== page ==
Published Apr 4, 2014

The Season of Learning: Tidbits from Recent Webinars

By Margaret Chamas

I’m trying to finally set aside some time to catch up on webinars.  Thank goodness for the technology to archive these things!  Some of the ones I’ve got on my “to listen to” list are from last October!  The two I started out with were “The Biology of Soil Compaction” by (the) Ohio State University associate professor and Extension agent Jim Hoorman; and “Soil Health and Production Benefits of Mob Grazing” by Missouri State Extension agent Doug Peterson.  Here I won’t tell what they told, but recount some interesting bits of info.

For instance, did you know?

  • “Ideal” soil is 50% pore space (half of that air, half water) and 50% solids (45% minerals like sand, silt, and clay; and 5% organic matter)
  • When soil is compacted, that pore space decreases, which increases bulk density (the amount of solid material in a given volume of soil).  The maximum theoretical soil bulk density is 2.65 g/cm3 (basically, a ‘solid’ soil with no space for air or water…for instance, concrete has a bulk density of 2.4 g/cm3).
    • This means that if you know the bulk density of a soil – say 1.2 g/cm3 – you can divide that by the theoretical maximum to get the percent of solid material in your soil.  (In this case, the soil is just under 50% solid…so right near ideal!)
    • At too high of bulk densities, root growth of plants into the soil is inhibited (think – plow pan).  In sandy soils, this occurs at a bulk density of about 1.8 g/cm3, in silty soils at about 1.65 g/cm3, and in clay soils at about 1.47 g/cm3.
    • Organic matter particles are full of holes – like a sponge under the microscope.  Thus, having greater organic matter means the soil is more resilient against compaction (it can ‘bounce back’ to an extent) and it can hold much more water.
    • Many crops get about 70% of the water they need from the top half of their root system.  If water runs off your soil or can’t infiltrate, your crops may not be getting what they need for optimal growth and yield!
    • Tillage, while sometimes a useful tool, breaks apart large soil particles and allows the smaller ones to pack together tightly (think about the spaces between a bunch of marbles – the large particles, or macroaggregates – compared to the spaces between a bunch of sand particles – the smaller particles, or microaggregates).  This is a compacted soil, with reduced pore space, through which water and air cannot penetrate.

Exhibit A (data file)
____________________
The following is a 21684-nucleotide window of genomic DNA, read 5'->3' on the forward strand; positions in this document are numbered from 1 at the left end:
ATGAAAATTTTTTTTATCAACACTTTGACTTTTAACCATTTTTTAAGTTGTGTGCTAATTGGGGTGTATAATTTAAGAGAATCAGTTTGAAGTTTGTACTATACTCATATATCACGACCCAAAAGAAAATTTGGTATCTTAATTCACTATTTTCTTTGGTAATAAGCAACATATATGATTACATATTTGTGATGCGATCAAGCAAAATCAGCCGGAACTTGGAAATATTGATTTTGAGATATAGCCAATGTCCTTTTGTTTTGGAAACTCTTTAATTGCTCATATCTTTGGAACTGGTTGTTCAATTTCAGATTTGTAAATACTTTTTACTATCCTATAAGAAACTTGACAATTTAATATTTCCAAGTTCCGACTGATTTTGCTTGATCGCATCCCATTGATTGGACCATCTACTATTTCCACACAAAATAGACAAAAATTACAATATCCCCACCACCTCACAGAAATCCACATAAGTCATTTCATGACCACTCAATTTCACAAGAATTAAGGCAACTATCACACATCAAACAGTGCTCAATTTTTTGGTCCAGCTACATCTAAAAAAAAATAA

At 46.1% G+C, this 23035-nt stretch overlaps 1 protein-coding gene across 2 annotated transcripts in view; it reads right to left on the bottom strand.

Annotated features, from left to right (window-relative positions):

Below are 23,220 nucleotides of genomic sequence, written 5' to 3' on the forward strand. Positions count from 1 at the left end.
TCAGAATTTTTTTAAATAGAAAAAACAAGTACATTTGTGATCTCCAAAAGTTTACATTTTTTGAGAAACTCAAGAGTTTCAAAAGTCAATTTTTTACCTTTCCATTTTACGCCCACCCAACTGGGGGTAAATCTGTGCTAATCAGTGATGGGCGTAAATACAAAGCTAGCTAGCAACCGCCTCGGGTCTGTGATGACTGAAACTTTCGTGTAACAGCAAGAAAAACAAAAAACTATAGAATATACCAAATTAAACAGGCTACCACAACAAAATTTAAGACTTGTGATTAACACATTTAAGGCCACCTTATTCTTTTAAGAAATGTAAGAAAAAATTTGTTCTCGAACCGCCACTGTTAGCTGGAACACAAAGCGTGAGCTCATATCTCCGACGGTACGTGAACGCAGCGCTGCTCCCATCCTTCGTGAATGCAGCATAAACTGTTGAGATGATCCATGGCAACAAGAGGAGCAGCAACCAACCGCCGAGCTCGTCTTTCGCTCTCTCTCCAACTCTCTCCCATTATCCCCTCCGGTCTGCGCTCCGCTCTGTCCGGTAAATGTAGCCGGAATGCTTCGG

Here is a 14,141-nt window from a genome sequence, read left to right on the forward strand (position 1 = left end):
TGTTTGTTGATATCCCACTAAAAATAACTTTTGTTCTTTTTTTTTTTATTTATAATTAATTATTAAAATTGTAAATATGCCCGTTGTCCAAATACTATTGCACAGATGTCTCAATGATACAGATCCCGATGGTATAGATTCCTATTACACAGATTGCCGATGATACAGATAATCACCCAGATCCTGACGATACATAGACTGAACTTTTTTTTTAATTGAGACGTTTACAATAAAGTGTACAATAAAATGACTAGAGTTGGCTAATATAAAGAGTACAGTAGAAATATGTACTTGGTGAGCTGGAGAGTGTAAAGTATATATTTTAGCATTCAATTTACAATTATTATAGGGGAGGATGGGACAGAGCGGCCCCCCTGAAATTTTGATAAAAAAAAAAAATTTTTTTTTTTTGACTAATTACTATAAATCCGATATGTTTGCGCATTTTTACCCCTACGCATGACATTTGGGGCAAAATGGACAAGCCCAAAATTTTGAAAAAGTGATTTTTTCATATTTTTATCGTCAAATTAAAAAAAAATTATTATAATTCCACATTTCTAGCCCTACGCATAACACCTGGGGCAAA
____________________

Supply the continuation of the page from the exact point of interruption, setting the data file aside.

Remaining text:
• Compaction can reduce yields by up to 60% and can linger for up to nine years.  Combine no-till systems with cover crops to reduce existing compaction and improve the soil organic matter.
    • Control traffic on your fields!  80% of soil compaction from wheel traffic occurs on the first pass of a tire.
    • Why do some farmers first trying no-till find that the soil is cold?  It’s probably a compaction issue.  That compacted soil has moisture trapped in it – and it takes more energy to warm water than air.  After a few years, as soil organic matter increases and compaction decreases, the combination of better aeration and biological activity (heat-generating) within the mulch will help warm soils up.


Regarding high-density grazing:

  • What IS high-density grazing?  Well, there’s no set definition, but a good ballpark figure is a stocking density of 50,000-1,000,000 lb/ac.  Cattle usually utilize 20-50% of the available forage – the rest is trampled into the soil.  Ideally, paddocks are rested for extended periods of time – months to a year
  • Mr. Peterson gave four keystones for soil health: less disturbance, living roots to feed soil livestock, keep the soil covered, and diversity of plants.
  • While grazing is a ‘disturbance,’ it can be managed to be less detrimental than chemical use or physical tillage.  (Plus, you can make money off of grazing animals…don’t get much extra money from a chemical after you use it.)
  • While forage on top of the ground feeds cattle and sheep, the roots and their exudates below the ground feed your microbes.  There are nearly four tons of bacterial biomass per acre of soil.
  • Keep the soil covered with perennial living cover, and the trampled thatch remaining after animals graze through an area.  The animals may only consume 20-30% or so of the forage – they’ll eat the parts that fit their dietary needs – and the rest goes back to the soil.  This thatch cools the soil during the summer, so the microbes stay functional and plants efficiently use water.  (At 70F soil temp, all water in the soil is used by plants…at 100F, this drops to just 15%!  And at 140F, the microbes die.)  Covered soil is also less subject to erosion, and the living roots help with infiltration and nutrient uptake.
  • Diverse plants meet the needs of the above- and below-ground livestock.  It also means that you can produce forage through a greater proportion of the growing season.  One farmer in northern MO gets about twice as many tons of forage per acre than the state average – because he manages his land properly and has a variety of forage types.  The variety of forage, both the species and the maturity, balances the diet of the cattle.  Mature cool-season grasses combined with high-protein, lush legumes makes a balanced diet.
  • High stock density grazing does NOT mean you need to be moving cows two or three times a day.  It can fit into multiple system and management types.  Be sure to consider not just your ecological goals, but your goals for animal performance, finances, and lifestyle.

Any of these ideas speak true to you?  Or have you experienced something different?  What would be YOUR “take-away” points if you held a webinar like this?